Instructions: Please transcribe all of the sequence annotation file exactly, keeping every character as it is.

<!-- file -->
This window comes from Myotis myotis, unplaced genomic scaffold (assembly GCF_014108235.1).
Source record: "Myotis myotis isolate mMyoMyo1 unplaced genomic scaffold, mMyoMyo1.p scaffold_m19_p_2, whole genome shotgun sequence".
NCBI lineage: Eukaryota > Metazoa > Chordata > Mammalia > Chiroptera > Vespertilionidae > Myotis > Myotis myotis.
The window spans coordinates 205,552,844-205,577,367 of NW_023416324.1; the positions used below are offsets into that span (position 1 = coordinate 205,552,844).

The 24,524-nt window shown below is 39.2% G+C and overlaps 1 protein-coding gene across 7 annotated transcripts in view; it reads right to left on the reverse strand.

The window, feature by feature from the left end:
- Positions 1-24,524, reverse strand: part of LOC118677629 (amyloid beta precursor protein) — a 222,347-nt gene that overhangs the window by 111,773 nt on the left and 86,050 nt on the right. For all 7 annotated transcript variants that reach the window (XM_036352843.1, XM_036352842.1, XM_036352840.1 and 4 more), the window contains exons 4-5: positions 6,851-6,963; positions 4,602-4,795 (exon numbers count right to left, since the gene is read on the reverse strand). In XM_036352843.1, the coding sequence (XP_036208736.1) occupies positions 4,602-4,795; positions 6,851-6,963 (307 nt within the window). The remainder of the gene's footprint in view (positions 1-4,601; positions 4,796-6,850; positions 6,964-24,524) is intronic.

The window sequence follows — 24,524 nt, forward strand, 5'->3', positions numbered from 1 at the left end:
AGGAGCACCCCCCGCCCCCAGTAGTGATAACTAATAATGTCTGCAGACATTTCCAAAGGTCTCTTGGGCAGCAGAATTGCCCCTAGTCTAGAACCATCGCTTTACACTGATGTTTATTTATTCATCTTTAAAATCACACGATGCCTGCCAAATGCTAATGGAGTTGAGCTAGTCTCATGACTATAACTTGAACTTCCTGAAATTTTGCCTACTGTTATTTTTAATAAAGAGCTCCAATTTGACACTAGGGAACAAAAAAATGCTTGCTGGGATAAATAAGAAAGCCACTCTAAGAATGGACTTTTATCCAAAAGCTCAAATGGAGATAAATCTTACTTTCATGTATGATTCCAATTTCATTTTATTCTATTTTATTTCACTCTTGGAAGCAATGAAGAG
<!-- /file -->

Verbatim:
This window comes from Myotis myotis, unplaced genomic scaffold (assembly GCF_014108235.1).
Source record: "Myotis myotis isolate mMyoMyo1 unplaced genomic scaffold, mMyoMyo1.p scaffold_m19_p_2, whole genome shotgun sequence".
NCBI lineage: Eukaryota > Metazoa > Chordata > Mammalia > Chiroptera > Vespertilionidae > Myotis > Myotis myotis.
The window spans coordinates 205,552,844-205,577,367 of NW_023416324.1; the positions used below are offsets into that span (position 1 = coordinate 205,552,844).

The 24,524-nt window shown below is 39.2% G+C and overlaps 1 protein-coding gene across 7 annotated transcripts in view; it reads right to left on the reverse strand.

The window, feature by feature from the left end:
- Positions 1-24,524, reverse strand: part of LOC118677629 (amyloid beta precursor protein) — a 222,347-nt gene that overhangs the window by 111,773 nt on the left and 86,050 nt on the right. For all 7 annotated transcript variants that reach the window (XM_036352843.1, XM_036352842.1, XM_036352840.1 and 4 more), the window contains exons 4-5: positions 6,851-6,963; positions 4,602-4,795 (exon numbers count right to left, since the gene is read on the reverse strand). In XM_036352843.1, the coding sequence (XP_036208736.1) occupies positions 4,602-4,795; positions 6,851-6,963 (307 nt within the window). The remainder of the gene's footprint in view (positions 1-4,601; positions 4,796-6,850; positions 6,964-24,524) is intronic.

The window sequence follows — 24,524 nt, forward strand, 5'->3', positions numbered from 1 at the left end:
AGGAGCACCCCCCGCCCCCAGTAGTGATAACTAATAATGTCTGCAGACATTTCCAAAGGTCTCTTGGGCAGCAGAATTGCCCCTAGTCTAGAACCATCGCTTTACACTGATGTTTATTTATTCATCTTTAAAATCACACGATGCCTGCCAAATGCTAATGGAGTTGAGCTAGTCTCATGACTATAACTTGAACTTCCTGAAATTTTGCCTACTGTTATTTTTAATAAAGAGCTCCAATTTGACACTAGGGAACAAAAAAATGCTTGCTGGGATAAATAAGAAAGCCACTCTAAGAATGGACTTTTATCCAAAAGCTCAAATGGAGATAAATCTTACTTTCATGTATGATTCCAATTTCATTTTATTCTATTTTATTTCACTCTTGGAAGCAATGAAGAG